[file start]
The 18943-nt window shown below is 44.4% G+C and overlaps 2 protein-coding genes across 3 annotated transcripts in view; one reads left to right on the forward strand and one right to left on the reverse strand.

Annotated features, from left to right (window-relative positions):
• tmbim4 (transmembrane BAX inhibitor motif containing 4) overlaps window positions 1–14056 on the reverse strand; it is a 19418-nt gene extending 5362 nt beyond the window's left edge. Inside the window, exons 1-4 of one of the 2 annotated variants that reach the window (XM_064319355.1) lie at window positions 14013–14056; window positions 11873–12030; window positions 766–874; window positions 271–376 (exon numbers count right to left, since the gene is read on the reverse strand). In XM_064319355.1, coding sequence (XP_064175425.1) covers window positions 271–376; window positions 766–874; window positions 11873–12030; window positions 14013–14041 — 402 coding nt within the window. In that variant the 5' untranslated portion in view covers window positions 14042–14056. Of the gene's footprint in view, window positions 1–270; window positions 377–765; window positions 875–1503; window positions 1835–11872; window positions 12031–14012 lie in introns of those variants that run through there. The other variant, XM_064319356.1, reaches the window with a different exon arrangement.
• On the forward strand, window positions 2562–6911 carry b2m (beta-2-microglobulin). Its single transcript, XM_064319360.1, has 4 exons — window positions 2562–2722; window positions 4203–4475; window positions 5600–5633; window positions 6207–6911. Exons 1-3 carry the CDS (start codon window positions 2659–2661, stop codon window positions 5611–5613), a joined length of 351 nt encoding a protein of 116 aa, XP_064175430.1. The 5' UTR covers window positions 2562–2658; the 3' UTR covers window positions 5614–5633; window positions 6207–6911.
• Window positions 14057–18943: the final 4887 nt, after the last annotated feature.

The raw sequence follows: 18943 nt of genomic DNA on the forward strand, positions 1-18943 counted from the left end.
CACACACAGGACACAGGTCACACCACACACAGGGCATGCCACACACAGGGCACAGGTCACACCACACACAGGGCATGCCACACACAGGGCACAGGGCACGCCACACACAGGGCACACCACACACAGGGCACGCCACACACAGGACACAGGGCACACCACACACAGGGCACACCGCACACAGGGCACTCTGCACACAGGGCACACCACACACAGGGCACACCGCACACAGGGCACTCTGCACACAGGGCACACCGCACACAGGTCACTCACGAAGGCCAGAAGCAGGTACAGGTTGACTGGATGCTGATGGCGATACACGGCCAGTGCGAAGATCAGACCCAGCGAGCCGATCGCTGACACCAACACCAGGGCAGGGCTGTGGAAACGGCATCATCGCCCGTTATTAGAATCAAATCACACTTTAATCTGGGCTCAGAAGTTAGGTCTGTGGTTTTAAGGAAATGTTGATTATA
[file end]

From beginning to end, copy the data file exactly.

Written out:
The 18943-nt window shown below is 44.4% G+C and overlaps 2 protein-coding genes across 3 annotated transcripts in view; one reads left to right on the forward strand and one right to left on the reverse strand.

Annotated features, from left to right (window-relative positions):
• tmbim4 (transmembrane BAX inhibitor motif containing 4) overlaps window positions 1–14056 on the reverse strand; it is a 19418-nt gene extending 5362 nt beyond the window's left edge. Inside the window, exons 1-4 of one of the 2 annotated variants that reach the window (XM_064319355.1) lie at window positions 14013–14056; window positions 11873–12030; window positions 766–874; window positions 271–376 (exon numbers count right to left, since the gene is read on the reverse strand). In XM_064319355.1, coding sequence (XP_064175425.1) covers window positions 271–376; window positions 766–874; window positions 11873–12030; window positions 14013–14041 — 402 coding nt within the window. In that variant the 5' untranslated portion in view covers window positions 14042–14056. Of the gene's footprint in view, window positions 1–270; window positions 377–765; window positions 875–1503; window positions 1835–11872; window positions 12031–14012 lie in introns of those variants that run through there. The other variant, XM_064319356.1, reaches the window with a different exon arrangement.
• On the forward strand, window positions 2562–6911 carry b2m (beta-2-microglobulin). Its single transcript, XM_064319360.1, has 4 exons — window positions 2562–2722; window positions 4203–4475; window positions 5600–5633; window positions 6207–6911. Exons 1-3 carry the CDS (start codon window positions 2659–2661, stop codon window positions 5611–5613), a joined length of 351 nt encoding a protein of 116 aa, XP_064175430.1. The 5' UTR covers window positions 2562–2658; the 3' UTR covers window positions 5614–5633; window positions 6207–6911.
• Window positions 14057–18943: the final 4887 nt, after the last annotated feature.

The raw sequence follows: 18943 nt of genomic DNA on the forward strand, positions 1-18943 counted from the left end.
CACACACAGGACACAGGTCACACCACACACAGGGCATGCCACACACAGGGCACAGGTCACACCACACACAGGGCATGCCACACACAGGGCACAGGGCACGCCACACACAGGGCACACCACACACAGGGCACGCCACACACAGGACACAGGGCACACCACACACAGGGCACACCGCACACAGGGCACTCTGCACACAGGGCACACCACACACAGGGCACACCGCACACAGGGCACTCTGCACACAGGGCACACCGCACACAGGTCACTCACGAAGGCCAGAAGCAGGTACAGGTTGACTGGATGCTGATGGCGATACACGGCCAGTGCGAAGATCAGACCCAGCGAGCCGATCGCTGACACCAACACCAGGGCAGGGCTGTGGAAACGGCATCATCGCCCGTTATTAGAATCAAATCACACTTTAATCTGGGCTCAGAAGTTAGGTCTGTGGTTTTAAGGAAATGTTGATTATA